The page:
A security research firm discovered a software flaw that it says has gone unnoticed for years.
Paul Sakuma/ AP Photo/ File
A security research firm discovered a flaw in Android phone operating system that would allow hackers to modify a regular application into a malicious one completely undetected by smart phone users, the app seller, or the service provider.
According to Bluebox Security, the scope of the problem is enormous: It affects 99 percent of Android users.
This security flaw allows hackers to modify a smart phone application's package file, or APK code, without breaking the app’s cryptographic signature, according to the Bluebox report. Applications are usually recognized by their digital signatures, or cryptographic code, but this recently discovered security glitch revealed that the app’s contents could be changed without changing its cryptography.
These types of nefarious applications are referred to as “Trojans," and they work in a way that the literary allusion implies: Users think they are getting an app, but unbeknownst to them, the app is filed with destructive capabilities.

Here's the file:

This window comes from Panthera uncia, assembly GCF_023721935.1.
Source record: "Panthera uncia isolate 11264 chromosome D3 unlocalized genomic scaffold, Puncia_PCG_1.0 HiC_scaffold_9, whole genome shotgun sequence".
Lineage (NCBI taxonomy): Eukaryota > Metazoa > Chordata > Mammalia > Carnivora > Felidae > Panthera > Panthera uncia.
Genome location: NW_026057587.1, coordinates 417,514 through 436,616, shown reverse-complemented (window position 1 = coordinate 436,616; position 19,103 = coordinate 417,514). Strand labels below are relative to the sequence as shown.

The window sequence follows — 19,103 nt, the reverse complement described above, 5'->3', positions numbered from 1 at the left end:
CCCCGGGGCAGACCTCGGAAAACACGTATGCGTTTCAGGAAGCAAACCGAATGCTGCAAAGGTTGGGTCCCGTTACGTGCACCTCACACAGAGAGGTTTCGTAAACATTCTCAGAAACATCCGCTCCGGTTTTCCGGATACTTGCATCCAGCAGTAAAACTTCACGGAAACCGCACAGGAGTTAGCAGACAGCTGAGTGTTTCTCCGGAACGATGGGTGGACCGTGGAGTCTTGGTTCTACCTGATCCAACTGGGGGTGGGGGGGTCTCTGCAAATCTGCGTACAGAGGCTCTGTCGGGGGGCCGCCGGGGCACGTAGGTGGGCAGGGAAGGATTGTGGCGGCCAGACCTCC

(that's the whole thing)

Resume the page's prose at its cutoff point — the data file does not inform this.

“The implications are huge,” according to Bluebox Security’s report. This vulnerability to Trojan apps has been around since the release of the Android 1.6, and “could affect any Android phone released in the last 4 years – nearly 900 million devices.” Depending on the type of app, a hacker can exploit the smart phone's data. This means that personal information such as e-mail, text messages, passwords, and the phone’s location would all be accessible to the hacker, and could be used for anything from data theft to the creation of a mobile botnet. (Botnets are a network of computers infected with malicious software that causes them to perform automated tasks over the Internet, undetected by the user).